Moira Macdonald reports for the Seattle Times, “If you walk through the entrance of Third Place Books in Lake Forest Park — right past the signs by the door that say EAT SLEEP READ — on a random weekday afternoon, you might find something nobody could have predicted a decade ago: a neighborhood bookstore, busy and thriving. …

“Ten years ago, when the recession hit and Amazon’s deep discounts seemed to sound a death knell for independent bookstores, such a picture might have seemed like the most fantastical of fiction. Beloved Seattle bookstores were closing their doors throughout the aughts, and those who remained open seemed to face an impossibly uphill task — who would pay full price for a book when you could buy it for less online? But there’s more to an indie bookstore than the price on a book’s cover. …

“Founded in 1998 by visionary developer Ron Sher, Third Place Books got its name from sociologist Ray Oldenburg’s theory of the necessity of a third place; one that isn’t home or work but somewhere we can connect with a community. …

“While far from the oldest bookstore in Seattle, Third Place is the only one that in recent years has expanded to three locations, opening in the Ravenna neighborhood in 2002 and Seward Park in 2016. All offer a mix of new and used books, … a comfortable place for coffee or a meal, friendly booksellers eager to recommend a new favorite, a busy schedule of author readings and special events — in other words, offering not just books, but an experience. …

“In their three very different locations — a suburban shopping center north of Seattle; a quiet residential neighborhood near the University of Washington; a south Seattle neighborhood with one of the country’s most diverse ZIP codes — Third Place is offering ways to find community.

“Each store offers at least one book club; Seward Park, leading the pack, has five: Reading Through It: A Post-Election Book Club; Booze & Lasers (for science fiction/fantasy); Social Justice Syllabus; a teen book club; and a new Black Literature club, starting in January. Lake Forest Park’s three book groups include a general literary club, a nonfiction club and a Knitting Book Club (no, they don’t read books about knitting, but knit while they meet, discussing a variety of books).

“The Ravenna store takes advantage of its proximity to UW to present the monthly Black Jaw Literary Series, which features students and faculty members from the university’s creative-writing program. And it’s taken a creative approach to the author appearances that are the bread-and-butter of the bookstore business: Literary Luncheons. …

“Sometimes, creating community in a bookstore doesn’t involve books at all. Calendar events for the three stores include language conversation clubs, mahjong gatherings, live music (often at Third Place Commons, an open community space adjacent to but operated separately from the Lake Forest Park store) and Magic Mondays, a popular monthly demonstration by local magicians at Ravenna. …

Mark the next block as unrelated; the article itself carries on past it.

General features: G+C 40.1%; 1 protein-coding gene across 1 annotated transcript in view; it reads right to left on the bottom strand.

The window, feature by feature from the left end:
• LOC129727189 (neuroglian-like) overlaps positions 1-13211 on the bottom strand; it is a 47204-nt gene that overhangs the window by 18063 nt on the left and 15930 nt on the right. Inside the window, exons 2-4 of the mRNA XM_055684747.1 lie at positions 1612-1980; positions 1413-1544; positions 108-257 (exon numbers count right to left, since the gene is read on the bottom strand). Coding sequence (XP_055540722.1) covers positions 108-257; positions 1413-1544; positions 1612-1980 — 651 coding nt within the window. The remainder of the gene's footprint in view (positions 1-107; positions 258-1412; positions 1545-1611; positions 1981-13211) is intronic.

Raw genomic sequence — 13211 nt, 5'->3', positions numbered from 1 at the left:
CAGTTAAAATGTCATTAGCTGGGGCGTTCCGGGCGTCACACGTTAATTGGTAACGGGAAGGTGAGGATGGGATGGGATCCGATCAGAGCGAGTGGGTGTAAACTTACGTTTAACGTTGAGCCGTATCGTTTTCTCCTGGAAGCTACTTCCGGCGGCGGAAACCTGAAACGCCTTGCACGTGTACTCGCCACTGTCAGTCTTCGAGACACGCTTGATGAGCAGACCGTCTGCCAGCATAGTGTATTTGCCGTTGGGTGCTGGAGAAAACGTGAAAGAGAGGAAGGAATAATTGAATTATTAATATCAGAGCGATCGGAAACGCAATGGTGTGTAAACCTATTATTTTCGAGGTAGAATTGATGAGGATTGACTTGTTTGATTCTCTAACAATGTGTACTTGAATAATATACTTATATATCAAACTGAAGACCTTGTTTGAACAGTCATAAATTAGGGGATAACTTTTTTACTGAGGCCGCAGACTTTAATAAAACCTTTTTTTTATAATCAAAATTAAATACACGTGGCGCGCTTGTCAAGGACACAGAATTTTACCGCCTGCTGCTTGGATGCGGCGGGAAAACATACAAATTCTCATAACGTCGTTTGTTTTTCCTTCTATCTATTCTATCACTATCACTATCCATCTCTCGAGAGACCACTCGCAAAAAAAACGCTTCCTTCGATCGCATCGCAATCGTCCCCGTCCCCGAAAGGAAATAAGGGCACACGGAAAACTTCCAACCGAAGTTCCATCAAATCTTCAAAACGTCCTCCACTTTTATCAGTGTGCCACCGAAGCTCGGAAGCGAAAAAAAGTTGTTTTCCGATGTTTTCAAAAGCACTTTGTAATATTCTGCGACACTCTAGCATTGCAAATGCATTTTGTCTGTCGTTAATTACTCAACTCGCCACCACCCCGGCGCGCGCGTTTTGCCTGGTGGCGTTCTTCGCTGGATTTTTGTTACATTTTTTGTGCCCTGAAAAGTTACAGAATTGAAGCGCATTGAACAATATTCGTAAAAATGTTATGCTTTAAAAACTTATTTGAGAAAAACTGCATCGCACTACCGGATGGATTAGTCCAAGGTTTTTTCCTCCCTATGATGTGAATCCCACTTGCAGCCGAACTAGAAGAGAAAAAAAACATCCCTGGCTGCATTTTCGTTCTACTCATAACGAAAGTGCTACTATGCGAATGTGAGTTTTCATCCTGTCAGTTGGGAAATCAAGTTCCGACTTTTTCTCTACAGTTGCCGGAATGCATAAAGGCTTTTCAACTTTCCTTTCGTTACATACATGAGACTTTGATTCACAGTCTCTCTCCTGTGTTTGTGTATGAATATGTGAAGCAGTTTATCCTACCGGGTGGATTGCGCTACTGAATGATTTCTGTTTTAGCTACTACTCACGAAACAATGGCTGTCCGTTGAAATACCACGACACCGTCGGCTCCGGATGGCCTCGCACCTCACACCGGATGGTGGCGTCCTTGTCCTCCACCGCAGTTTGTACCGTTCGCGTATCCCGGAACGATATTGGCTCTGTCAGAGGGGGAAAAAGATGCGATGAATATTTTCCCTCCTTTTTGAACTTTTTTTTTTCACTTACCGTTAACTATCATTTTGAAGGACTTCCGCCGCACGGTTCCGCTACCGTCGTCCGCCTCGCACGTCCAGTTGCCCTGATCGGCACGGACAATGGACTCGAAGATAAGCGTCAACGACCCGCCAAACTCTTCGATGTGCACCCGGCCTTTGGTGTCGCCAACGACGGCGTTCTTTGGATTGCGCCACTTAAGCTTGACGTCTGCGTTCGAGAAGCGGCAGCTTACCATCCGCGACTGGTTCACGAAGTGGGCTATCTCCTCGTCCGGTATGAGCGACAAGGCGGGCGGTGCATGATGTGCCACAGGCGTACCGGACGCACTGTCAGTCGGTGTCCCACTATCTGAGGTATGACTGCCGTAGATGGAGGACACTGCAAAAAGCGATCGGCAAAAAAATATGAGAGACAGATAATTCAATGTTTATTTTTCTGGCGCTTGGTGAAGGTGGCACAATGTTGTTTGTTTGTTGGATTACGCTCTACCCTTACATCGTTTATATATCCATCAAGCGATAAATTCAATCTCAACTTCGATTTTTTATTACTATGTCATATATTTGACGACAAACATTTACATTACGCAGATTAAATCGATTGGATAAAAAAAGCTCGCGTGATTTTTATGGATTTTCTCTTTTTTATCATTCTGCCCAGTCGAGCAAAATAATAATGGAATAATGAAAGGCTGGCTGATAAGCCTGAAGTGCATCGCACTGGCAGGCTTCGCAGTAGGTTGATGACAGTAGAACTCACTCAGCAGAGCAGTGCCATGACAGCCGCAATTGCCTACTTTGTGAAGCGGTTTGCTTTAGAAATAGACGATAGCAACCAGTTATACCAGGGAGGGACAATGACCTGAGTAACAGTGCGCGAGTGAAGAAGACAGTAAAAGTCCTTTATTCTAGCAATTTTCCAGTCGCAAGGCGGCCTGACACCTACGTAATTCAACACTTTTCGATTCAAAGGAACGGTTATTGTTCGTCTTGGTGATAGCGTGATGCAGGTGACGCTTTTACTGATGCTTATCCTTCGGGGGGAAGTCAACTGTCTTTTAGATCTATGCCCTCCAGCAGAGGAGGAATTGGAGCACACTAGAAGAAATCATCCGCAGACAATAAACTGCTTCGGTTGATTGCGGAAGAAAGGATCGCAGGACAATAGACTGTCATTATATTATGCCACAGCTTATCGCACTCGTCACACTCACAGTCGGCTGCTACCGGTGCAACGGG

“And the stores give back to the communities they serve, regularly supporting local schools. … Other charitable programs [include] single-day fundraisers — instigated by employees, and quickly organized. … The most recent [raised] money for legal services for refugees detained at the U.S.-Mexico border; business that day was up 75 percent.”

More.

A mother and son peruse a picture book at Third Place Books in Lake Forest Park, Washington. As traditional bookstores close, Third Place books has actually been expanding to new locations.

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The independent bookstore where I live is assuming the whole town knows that the publisher Hachette is fighting with Amazon. I say that because it has devoted a whole window to Hachette books, with a statement about carrying any book you want but no statement about the Amazon fight.

Amazon may finally have gone too far. People are fighting back against its absolute power. Asakiyume, for example, is practically a one-woman campaign to get its warehouse staff better working conditions.

And there are other initiatives. Jennifer Rankin writes at the Guardian, “Independent booksellers are being sent reinforcements in the battle against Amazon …

“My Independent Bookshop, a social network for book lovers from Penguin Random House, [is] an online space where anyone can review their favourite books and show off their good taste on virtual shelves.

“Crucially, readers can also buy books from the site, with a small proportion of takings going to support scores of local independent book stores. …

“A reader’s nominated home store – which doesn’t have to be geographically close – will get 5% of the revenues from every physical book they buy and 8% on an ebook. The site is a tie-up with the e-commerce website Hive, which has been offering a similar service to local shops since 2011.”

Read more at the Guardian, here. Check out the lively comments there, too.

Photo: Sarah Lee for the Guardian
The new Penguin Random House may give independent booksellers a boost in online sales.